The wait methods

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There are three overloaded versions of the wait method to support different ways to specify the timeout value: java.lang.Object.wait(), java.lang.Object.wait(long) and java.lang.Object.wait(long, int). The first method uses a timeout value of zero (0), which means that the wait does not timeout; the second method takes the number of milliseconds as a timeout; the third method takes the number of nanoseconds as a timeout, calculated as 1000000 * timeout + nanos.

The thread calling wait is blocked (removed from the set of executable threads) and added to the object's wait list. The thread remains in the object's wait list until one of three events occurs:

  1. another thread calls the object's notify or notifyAll method;
  2. another thread calls the thread's java.lang.Thread.interrupt method; or
  3. a non-zero timeout that was specified in the call to wait expires.

The wait method must be called inside of a block or method synchronized on the object. This insures that there are no race conditions between wait and notify. When the thread is placed in the wait list, the thread releases the object's mutex lock. After the thread is removed from the wait list and added to the set of executable threads, it must acquire the object's mutex lock before continuing execution.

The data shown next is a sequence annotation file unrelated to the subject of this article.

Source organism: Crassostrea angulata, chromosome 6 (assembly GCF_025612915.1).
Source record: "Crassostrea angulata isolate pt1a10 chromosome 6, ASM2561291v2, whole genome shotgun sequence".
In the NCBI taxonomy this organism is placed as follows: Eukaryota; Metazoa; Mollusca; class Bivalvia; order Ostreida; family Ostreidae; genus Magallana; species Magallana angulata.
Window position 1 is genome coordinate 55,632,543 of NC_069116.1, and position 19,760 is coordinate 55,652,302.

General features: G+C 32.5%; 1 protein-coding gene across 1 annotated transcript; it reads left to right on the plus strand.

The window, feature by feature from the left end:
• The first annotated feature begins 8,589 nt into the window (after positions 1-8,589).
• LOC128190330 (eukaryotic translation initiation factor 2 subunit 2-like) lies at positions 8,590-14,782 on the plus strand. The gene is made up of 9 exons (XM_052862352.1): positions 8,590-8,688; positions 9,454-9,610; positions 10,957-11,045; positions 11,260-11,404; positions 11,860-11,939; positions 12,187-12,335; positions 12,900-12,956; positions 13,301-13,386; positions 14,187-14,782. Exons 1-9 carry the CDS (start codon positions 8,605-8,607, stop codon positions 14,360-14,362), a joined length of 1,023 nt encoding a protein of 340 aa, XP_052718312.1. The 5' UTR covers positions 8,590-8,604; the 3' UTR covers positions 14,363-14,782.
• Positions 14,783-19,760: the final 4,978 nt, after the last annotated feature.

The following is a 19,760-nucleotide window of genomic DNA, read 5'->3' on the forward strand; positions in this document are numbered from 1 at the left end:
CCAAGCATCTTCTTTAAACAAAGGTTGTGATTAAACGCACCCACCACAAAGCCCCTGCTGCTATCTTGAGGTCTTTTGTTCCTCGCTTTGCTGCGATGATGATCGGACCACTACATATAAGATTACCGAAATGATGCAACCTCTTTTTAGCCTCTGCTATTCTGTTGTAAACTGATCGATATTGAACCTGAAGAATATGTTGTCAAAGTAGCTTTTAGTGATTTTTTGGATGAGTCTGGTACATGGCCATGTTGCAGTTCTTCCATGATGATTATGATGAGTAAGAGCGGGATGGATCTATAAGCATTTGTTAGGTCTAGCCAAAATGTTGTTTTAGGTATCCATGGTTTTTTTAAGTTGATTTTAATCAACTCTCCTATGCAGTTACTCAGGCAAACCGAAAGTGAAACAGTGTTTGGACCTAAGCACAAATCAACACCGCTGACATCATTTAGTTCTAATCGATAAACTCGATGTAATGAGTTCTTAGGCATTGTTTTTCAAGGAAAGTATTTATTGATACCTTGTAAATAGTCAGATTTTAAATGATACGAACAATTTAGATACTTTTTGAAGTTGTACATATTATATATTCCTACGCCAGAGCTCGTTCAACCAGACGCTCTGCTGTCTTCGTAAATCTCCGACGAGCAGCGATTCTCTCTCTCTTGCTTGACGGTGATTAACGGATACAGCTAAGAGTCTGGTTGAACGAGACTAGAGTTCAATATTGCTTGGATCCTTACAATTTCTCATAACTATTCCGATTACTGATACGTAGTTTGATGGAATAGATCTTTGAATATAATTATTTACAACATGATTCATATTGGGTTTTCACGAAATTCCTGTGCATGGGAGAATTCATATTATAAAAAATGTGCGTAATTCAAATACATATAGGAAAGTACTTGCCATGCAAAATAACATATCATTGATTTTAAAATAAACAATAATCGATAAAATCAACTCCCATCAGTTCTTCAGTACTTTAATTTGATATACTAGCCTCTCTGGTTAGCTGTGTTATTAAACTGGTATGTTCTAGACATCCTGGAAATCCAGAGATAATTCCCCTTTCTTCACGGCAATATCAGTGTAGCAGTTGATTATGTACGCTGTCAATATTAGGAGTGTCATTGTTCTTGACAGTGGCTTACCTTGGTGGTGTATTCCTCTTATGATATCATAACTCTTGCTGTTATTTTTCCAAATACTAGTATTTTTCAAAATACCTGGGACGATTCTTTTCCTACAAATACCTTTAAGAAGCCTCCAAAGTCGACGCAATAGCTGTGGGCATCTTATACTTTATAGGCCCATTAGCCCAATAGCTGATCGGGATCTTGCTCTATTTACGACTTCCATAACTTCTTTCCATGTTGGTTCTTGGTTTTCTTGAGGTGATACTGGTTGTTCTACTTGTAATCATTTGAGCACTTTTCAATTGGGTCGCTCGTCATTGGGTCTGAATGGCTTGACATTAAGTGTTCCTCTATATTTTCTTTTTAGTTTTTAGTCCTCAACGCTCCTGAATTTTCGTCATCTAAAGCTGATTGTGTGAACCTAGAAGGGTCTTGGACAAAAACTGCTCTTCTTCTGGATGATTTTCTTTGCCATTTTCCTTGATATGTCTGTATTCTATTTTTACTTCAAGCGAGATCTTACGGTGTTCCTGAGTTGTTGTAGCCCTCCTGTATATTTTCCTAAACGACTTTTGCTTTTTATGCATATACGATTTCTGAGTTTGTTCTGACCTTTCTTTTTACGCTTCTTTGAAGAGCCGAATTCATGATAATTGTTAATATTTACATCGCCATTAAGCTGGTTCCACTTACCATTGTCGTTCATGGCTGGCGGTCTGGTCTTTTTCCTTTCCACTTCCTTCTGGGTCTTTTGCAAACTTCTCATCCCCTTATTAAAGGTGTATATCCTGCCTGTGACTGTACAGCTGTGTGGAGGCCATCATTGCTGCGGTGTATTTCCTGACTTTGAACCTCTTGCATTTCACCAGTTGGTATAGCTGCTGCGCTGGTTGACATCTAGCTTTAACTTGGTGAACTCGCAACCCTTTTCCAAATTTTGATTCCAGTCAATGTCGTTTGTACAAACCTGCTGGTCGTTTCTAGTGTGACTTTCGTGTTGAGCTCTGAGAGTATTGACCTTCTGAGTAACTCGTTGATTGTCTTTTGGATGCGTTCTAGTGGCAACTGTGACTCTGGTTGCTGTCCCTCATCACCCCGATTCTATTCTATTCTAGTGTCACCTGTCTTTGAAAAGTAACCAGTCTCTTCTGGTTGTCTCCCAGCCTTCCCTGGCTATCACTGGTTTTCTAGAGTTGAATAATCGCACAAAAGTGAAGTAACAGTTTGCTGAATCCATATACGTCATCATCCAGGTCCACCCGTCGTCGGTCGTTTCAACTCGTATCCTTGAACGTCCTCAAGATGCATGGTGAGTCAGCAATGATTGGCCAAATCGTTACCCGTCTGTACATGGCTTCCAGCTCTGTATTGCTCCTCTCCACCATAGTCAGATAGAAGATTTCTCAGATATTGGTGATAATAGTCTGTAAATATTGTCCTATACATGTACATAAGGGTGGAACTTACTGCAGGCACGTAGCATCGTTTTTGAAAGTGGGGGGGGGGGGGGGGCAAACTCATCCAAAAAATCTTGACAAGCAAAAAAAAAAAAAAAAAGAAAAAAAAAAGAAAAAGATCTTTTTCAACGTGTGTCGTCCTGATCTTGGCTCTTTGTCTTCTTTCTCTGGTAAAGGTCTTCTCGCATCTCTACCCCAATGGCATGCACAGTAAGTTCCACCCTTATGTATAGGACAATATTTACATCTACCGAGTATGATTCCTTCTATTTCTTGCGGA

The notify and notifyAll methods

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The java.lang.Object.notify() and java.lang.Object.notifyAll() methods remove one or more threads from an object's wait list and add them to the set of executable threads. notify removes a single thread from the wait list, while notifyAll removes all threads from the wait list. Which thread is removed by notify is unspecified and dependent on the JVM implementation.

The notify methods must be called inside of a block or method synchronized on the object. This insures that there are no race conditions between wait and notify.